Author Topic: Making Vienna water from what I got  (Read 982 times)

Offline zigs6

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Making Vienna water from what I got
« on: June 21, 2017, 06:44:20 PM »
Greetings!

So after much research on this forum on nailing a good water profile for a Vienna lager, I think I've come to a good compromise but I just wanted to see what you all thought. This will be my first time diluting my home water source. My water is full of Calcium and Sulfates as you can see below:

Calcium: 90
Magnesium: 30
Sodium: 10
Sulfate: 166
Chloride: 48
Bicarbonate: 192

Using the Vienna profile (Boiled) as previously discussed by Martin:

Calcium: 27
Magnesium: 15
Sodium: 10
Sulfate: 60
Chloride: 15
Bicarbonate: 80

When I dilute my water by 45% I can achieve this:

Calcium: 49.8
Magnesium: 16.5
Sodium: 5.5
Sulfate: 91.3
Chloride: 26.4
Bicarbonate: -79.4 (w/ 1 mL / gal lactic)

If I go for further dilution to bring my Sulfates down to the 60 range, by Calcium gets way too low. I know I can probably just dilute 75% or something and then build up w/ Calcium Chloride but what If I just left it as is. The Sulfate to Chloride Ratio is about 3.2:1. Will the extra 30 ppm's of Sulfate be that noticeable or will I be in the ball park enough to make it work? I just don't know from experience. I'm sure this is a much better option than just using my normal water regardless but I guess my question is, should I pursue it further and try to nail the profile or will this turn out pretty good using the 45% dilution?
Thanks,

Offline mabrungard

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Re: Making Vienna water from what I got
« Reply #1 on: June 21, 2017, 08:17:09 PM »
Low calcium in water is OK when using lager yeasts and making lagered beers. The main issues are that low calcium content in your mashing water may result in more oxalate remaining in your wort (higher beerstone potential) and the yeast won't floc out as readily. The second point is not a problem if you will be lagering properly or will be filtering the beer.

I suggest that you dilute the tap water more and target something in the 30 to 40 ppm Ca range for a Vienna. That will bring the sulfate lower than you show. Getting that sulfate lower should help prevent the beer from having too dry a finish.
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Offline zigs6

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Re: Making Vienna water from what I got
« Reply #2 on: June 21, 2017, 08:20:46 PM »
Thank you for the reply:

Ok, so a 55% dilution will result in 40ppm of Ca and 74.7ppm of Sulfate.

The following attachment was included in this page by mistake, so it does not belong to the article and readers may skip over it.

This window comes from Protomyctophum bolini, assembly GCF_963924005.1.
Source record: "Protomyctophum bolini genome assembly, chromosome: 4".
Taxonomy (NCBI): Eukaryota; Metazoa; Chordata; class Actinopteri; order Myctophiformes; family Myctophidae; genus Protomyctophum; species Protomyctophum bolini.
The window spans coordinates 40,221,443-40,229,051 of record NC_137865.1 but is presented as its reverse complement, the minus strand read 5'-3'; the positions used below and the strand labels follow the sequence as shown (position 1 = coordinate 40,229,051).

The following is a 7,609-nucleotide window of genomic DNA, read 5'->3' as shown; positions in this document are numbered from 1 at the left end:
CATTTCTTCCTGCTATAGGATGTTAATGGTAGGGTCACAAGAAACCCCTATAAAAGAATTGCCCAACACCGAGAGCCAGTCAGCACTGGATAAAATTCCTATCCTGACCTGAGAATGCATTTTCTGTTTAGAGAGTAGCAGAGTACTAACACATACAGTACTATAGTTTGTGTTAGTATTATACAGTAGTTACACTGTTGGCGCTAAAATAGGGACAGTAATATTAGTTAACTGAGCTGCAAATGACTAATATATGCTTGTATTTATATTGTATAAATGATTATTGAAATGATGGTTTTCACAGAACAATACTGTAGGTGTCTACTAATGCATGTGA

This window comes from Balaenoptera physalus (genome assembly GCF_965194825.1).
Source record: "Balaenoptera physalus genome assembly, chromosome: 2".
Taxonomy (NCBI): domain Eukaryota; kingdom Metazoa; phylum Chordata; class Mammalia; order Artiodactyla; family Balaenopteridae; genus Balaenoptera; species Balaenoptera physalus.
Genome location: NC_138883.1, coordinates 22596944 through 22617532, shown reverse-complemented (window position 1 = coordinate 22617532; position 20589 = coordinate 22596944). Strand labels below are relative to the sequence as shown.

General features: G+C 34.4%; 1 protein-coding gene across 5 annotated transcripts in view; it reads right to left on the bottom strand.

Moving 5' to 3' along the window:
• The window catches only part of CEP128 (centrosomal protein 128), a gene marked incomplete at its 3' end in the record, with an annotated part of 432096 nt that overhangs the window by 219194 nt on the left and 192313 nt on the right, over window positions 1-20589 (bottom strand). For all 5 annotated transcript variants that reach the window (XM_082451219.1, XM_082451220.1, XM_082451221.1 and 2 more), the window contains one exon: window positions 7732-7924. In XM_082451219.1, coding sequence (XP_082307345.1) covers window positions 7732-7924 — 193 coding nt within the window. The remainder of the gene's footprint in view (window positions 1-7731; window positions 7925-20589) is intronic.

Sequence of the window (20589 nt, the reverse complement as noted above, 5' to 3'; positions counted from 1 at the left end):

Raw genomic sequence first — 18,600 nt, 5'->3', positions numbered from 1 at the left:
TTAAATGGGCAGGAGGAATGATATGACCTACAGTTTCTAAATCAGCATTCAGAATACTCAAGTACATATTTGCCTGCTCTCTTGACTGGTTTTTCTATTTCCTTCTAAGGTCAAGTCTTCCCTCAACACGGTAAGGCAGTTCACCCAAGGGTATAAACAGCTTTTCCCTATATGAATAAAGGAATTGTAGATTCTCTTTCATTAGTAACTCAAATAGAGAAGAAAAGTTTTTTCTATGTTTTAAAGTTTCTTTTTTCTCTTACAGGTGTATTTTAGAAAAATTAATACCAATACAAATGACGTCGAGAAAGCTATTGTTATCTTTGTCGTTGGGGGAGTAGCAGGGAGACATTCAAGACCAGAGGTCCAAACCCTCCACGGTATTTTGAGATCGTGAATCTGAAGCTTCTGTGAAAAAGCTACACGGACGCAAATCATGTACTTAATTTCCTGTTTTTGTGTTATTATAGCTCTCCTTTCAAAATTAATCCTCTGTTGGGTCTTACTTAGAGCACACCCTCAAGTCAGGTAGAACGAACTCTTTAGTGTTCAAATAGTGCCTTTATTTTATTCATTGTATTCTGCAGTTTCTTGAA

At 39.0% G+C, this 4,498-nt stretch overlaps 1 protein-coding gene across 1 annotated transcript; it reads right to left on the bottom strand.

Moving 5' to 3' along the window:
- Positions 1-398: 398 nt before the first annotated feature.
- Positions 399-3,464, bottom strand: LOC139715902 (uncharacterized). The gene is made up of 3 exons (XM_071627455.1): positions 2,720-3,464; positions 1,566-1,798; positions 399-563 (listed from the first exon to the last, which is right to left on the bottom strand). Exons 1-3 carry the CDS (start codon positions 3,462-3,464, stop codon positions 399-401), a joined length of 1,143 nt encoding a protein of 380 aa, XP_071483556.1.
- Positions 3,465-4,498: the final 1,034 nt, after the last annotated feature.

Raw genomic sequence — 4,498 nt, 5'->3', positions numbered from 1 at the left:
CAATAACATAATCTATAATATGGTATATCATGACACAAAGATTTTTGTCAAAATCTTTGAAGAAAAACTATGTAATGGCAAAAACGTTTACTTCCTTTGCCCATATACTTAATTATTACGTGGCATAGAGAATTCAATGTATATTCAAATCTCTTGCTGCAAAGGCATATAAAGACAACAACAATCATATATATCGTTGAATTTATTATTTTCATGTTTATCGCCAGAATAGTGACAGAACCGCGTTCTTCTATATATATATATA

A 60% dilution results in 35.9 Ca and 66 Sulfate.

I was planning on fast lagering and not transferring to a secondary. Should I stick with the 40 ppm on Ca for some insurance?
« Last Edit: June 21, 2017, 08:44:16 PM by zigs6 »

Offline zigs6

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Re: Making Vienna water from what I got
« Reply #3 on: June 21, 2017, 09:08:33 PM »
Also a Glacier Water Refill station appears to be the cheapest option for the 10 gallons of R/O water I will need. Does anyone have any reason not to take this approach? My R/O system will empty after about 3.5 gallons.

Offline ynotbrusum

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Re: Making Vienna water from what I got
« Reply #4 on: June 21, 2017, 09:28:51 PM »
Also a Glacier Water Refill station appears to be the cheapest option for the 10 gallons of R/O water I will need. Does anyone have any reason not to take this approach? My R/O system will empty after about 3.5 gallons.

Other than  cost?  You can collect the water in a bucket over time by draining the RO tank 3 times and not pay a dime for store bought equivalents (assuming your RO system produces about 3.5 gallons in a reasonable time period, why not do that?)
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Offline zigs6

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Re: Making Vienna water from what I got
« Reply #5 on: June 21, 2017, 09:42:36 PM »
Guess I could if I started collecting it early. It refills fairly slowly.

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Re: Making Vienna water from what I got
« Reply #6 on: June 21, 2017, 10:21:56 PM »
My system generates about 9 gallons per day, so I collect 15 gallons for my 10 gallon batches in two days.  Even if yours is slower, it couldn't take more than a week to collect what you need, right?  Just get those buckets ready and have a go at it!